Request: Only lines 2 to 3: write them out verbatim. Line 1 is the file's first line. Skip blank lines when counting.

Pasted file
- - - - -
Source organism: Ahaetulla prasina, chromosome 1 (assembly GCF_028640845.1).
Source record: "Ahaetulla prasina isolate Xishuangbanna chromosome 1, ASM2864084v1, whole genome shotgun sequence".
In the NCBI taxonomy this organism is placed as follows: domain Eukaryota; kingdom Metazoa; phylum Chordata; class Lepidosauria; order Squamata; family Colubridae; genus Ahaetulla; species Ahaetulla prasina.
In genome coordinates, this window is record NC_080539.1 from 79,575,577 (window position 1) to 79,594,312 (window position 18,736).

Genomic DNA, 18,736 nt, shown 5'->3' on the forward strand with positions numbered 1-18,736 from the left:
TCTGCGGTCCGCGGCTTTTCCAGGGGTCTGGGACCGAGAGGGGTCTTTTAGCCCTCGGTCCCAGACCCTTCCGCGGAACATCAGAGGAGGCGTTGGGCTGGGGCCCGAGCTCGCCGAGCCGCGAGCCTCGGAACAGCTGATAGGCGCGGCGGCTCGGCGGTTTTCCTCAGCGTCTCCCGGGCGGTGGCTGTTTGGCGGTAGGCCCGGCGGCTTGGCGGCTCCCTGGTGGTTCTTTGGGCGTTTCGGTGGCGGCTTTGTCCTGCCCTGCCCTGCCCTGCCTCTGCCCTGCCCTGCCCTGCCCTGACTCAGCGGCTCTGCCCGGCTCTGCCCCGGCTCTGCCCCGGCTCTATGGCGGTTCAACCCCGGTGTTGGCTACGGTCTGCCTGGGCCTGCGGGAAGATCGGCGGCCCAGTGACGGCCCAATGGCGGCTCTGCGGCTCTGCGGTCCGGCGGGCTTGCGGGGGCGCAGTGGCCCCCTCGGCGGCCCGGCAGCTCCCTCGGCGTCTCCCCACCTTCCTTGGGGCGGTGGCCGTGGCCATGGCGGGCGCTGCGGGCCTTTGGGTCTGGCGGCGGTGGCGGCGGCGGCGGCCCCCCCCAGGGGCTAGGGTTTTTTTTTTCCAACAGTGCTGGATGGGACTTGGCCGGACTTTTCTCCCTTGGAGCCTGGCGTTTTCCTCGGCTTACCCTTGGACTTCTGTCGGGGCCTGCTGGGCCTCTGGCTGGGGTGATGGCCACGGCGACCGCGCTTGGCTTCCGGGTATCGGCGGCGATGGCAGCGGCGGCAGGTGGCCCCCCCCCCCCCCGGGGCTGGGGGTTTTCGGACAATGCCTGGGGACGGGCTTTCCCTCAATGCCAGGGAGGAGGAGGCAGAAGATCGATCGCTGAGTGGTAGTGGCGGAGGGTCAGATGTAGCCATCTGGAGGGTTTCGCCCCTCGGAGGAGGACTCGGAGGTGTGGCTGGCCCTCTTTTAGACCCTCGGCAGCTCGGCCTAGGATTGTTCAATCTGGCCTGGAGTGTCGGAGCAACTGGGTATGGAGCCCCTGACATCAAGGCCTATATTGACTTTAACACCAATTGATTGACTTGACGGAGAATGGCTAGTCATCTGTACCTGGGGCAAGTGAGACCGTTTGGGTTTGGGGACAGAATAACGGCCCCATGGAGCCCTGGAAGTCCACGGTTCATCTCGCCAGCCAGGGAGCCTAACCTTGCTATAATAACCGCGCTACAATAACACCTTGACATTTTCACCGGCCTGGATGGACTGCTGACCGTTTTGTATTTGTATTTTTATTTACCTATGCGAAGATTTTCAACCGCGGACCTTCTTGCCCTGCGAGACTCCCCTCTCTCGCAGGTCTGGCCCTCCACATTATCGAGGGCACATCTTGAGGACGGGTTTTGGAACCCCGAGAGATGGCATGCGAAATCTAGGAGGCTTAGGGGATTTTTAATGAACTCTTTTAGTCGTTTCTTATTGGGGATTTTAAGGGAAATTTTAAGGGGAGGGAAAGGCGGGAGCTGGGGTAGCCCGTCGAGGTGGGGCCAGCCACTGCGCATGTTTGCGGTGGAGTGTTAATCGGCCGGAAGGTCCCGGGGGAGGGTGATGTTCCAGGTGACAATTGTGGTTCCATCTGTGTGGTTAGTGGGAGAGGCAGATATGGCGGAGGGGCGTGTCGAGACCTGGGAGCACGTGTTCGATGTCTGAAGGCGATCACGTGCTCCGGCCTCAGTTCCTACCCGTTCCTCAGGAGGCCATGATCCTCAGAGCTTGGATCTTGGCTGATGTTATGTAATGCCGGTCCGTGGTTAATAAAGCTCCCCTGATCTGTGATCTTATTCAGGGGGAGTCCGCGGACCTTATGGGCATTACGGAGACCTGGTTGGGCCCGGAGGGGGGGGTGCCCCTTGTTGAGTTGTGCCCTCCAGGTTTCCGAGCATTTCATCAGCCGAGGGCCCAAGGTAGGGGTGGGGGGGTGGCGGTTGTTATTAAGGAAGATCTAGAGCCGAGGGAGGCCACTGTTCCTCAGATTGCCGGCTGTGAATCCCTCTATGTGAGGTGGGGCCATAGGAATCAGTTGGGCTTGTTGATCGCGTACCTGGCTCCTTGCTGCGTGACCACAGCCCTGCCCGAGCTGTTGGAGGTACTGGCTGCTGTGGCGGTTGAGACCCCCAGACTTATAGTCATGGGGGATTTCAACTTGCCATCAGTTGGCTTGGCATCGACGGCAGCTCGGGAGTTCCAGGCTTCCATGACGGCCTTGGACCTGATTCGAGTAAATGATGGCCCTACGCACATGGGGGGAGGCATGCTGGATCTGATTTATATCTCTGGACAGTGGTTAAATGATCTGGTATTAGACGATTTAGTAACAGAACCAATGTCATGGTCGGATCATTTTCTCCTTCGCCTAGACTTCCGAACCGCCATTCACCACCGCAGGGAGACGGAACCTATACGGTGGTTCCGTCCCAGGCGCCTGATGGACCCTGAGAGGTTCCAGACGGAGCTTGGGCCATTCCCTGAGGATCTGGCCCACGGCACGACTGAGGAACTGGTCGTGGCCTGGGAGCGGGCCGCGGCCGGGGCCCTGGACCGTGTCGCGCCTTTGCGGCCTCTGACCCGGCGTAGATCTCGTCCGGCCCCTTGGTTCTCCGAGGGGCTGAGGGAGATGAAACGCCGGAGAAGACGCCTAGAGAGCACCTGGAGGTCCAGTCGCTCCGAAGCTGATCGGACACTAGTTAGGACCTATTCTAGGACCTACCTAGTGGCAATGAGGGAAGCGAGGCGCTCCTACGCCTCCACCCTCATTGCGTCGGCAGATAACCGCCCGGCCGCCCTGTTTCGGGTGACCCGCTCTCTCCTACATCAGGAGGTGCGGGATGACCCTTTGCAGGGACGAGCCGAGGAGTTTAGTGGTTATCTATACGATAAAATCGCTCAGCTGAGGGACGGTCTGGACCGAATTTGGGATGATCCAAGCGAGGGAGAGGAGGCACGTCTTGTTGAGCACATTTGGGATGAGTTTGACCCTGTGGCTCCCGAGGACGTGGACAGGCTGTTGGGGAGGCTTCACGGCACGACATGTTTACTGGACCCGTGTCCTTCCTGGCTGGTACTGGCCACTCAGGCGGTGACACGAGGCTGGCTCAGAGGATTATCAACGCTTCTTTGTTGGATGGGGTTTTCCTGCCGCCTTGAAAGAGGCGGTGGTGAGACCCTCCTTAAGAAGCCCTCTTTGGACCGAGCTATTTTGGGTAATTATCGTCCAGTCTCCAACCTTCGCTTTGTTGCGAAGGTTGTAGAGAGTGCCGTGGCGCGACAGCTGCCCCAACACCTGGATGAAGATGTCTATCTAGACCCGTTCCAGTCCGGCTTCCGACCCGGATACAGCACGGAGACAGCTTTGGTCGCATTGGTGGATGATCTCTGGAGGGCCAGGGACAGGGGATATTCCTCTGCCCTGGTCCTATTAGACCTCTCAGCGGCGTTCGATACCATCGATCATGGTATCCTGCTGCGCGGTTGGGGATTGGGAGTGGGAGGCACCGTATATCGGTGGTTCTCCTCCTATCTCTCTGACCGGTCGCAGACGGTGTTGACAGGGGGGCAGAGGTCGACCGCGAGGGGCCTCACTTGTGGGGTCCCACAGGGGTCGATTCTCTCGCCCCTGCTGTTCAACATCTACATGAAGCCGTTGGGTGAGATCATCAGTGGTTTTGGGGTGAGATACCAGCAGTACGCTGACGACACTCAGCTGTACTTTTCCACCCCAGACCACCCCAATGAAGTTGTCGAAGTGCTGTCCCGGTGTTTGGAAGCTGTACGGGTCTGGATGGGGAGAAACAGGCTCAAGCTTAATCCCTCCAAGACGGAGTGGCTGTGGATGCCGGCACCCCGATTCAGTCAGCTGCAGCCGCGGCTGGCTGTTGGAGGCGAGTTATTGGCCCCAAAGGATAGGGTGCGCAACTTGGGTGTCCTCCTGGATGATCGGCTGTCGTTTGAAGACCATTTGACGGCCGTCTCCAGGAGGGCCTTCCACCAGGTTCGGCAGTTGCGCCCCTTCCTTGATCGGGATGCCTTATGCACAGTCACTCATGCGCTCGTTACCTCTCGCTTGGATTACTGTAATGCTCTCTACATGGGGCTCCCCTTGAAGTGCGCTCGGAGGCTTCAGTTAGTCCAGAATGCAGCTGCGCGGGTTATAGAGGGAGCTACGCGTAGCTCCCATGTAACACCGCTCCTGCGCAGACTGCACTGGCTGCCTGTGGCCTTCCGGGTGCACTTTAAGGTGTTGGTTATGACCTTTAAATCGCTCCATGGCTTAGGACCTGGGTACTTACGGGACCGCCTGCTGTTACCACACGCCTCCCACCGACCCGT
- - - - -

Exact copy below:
Source record: "Ahaetulla prasina isolate Xishuangbanna chromosome 1, ASM2864084v1, whole genome shotgun sequence".
In the NCBI taxonomy this organism is placed as follows: domain Eukaryota; kingdom Metazoa; phylum Chordata; class Lepidosauria; order Squamata; family Colubridae; genus Ahaetulla; species Ahaetulla prasina.